By the way, I was rather startled to learn that throughout the crisis, New York City has kept Central Park open. Meanwhile, New York media are bitterly chastising any states that have opened their beaches or parks (even running misleading telephoto shots of seemingly crowded Florida beaches, with the telephoto lens squashing together people who are actually separated by yards). Seems like a double standard.

And I still cannot understand why the New York City subway system has kept running, when it is well-known that the subway cars are Petri dishes of viral infection. If the trains must run, then the MTA should run as many as possible and enforce restrictions on the number of people who can occupy each subway car. Instead, to save money, the MTA has reduced the number of trains running, crowding more people into each car.

Here you go Michael something to take your mind of the coronavirus thing. {grin}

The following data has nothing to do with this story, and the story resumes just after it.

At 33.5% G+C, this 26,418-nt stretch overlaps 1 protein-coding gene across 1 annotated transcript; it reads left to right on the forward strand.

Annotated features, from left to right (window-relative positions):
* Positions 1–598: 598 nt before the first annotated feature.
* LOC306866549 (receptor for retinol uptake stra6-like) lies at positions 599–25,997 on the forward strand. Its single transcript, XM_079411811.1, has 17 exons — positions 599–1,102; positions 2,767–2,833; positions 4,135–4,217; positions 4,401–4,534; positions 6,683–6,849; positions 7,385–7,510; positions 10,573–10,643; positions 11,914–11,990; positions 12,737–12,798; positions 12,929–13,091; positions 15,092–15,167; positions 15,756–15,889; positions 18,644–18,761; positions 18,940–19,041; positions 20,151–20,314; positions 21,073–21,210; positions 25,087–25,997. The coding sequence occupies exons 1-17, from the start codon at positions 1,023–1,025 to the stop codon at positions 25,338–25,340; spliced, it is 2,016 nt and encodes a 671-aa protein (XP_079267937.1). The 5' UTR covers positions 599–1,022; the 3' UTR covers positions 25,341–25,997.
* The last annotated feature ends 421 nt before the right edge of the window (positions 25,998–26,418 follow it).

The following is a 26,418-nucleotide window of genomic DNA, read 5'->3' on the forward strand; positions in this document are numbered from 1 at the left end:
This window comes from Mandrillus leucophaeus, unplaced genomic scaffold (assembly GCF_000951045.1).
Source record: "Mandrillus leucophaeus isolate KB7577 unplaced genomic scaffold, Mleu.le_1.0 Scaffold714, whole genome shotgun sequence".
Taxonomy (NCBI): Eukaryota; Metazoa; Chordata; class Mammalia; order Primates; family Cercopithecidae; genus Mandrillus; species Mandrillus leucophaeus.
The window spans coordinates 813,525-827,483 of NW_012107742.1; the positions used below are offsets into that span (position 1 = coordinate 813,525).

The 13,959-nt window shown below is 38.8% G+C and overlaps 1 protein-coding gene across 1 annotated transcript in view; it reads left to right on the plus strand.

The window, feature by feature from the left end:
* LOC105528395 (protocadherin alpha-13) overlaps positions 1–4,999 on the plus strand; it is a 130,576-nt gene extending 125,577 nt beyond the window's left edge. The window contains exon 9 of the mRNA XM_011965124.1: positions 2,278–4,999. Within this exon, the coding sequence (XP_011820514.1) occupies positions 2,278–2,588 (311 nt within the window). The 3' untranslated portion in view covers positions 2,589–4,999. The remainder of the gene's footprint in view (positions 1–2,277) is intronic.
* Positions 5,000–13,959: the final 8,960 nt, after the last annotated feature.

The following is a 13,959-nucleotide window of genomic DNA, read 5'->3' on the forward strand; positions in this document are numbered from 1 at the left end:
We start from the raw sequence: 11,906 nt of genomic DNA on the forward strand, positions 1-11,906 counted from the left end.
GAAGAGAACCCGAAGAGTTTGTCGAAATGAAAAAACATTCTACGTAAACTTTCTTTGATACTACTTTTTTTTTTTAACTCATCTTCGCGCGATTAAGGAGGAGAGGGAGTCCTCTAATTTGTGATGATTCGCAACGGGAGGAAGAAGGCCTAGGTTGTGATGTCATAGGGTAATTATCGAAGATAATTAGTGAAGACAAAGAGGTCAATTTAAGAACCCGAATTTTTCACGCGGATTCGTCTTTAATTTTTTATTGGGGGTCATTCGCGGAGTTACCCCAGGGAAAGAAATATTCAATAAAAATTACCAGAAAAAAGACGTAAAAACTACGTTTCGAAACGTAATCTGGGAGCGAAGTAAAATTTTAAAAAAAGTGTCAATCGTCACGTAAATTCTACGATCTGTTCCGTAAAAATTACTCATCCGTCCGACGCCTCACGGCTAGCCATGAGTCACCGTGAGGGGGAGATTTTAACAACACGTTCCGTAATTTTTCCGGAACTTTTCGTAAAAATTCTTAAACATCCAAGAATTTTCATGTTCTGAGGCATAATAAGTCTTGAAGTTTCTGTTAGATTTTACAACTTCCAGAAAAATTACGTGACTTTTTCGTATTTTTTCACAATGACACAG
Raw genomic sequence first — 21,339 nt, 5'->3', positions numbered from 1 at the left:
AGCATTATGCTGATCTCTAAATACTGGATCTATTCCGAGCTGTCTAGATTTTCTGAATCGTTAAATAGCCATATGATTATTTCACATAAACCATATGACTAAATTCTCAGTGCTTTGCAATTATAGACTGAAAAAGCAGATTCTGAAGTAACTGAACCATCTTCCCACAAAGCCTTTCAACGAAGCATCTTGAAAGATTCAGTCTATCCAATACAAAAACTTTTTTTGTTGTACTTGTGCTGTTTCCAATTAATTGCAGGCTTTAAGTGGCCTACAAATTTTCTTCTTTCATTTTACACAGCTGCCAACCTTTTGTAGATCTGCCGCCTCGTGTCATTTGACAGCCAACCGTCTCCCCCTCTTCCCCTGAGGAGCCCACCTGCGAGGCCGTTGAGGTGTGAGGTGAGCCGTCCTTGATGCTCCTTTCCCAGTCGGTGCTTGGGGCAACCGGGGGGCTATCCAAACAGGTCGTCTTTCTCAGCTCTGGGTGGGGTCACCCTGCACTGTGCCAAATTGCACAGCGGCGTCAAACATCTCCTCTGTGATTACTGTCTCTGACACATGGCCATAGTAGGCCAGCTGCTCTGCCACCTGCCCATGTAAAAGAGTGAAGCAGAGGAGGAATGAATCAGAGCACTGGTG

William Shakespeare: archaeology is revealing new clues about the Bard's life (and death), The Conversation, William Mitchell, Lecturer in Archaeology, Staffordshire University

I had assumed that the US impact would be like the impact Germany has experienced - the elderly and infirm being hit hardest, like any bad flu*, and the rest of us building immunity. Part of my assumption was based on the idea that the virus was more widespread than thought.

Studies are proving that my latter assumption was correct (including studies in Germany - and Iondides/Stanford in the US. There are similar studies occurring in Michigan and Ohio and preliminary results indicate that they will confirm the Stanford and German studies.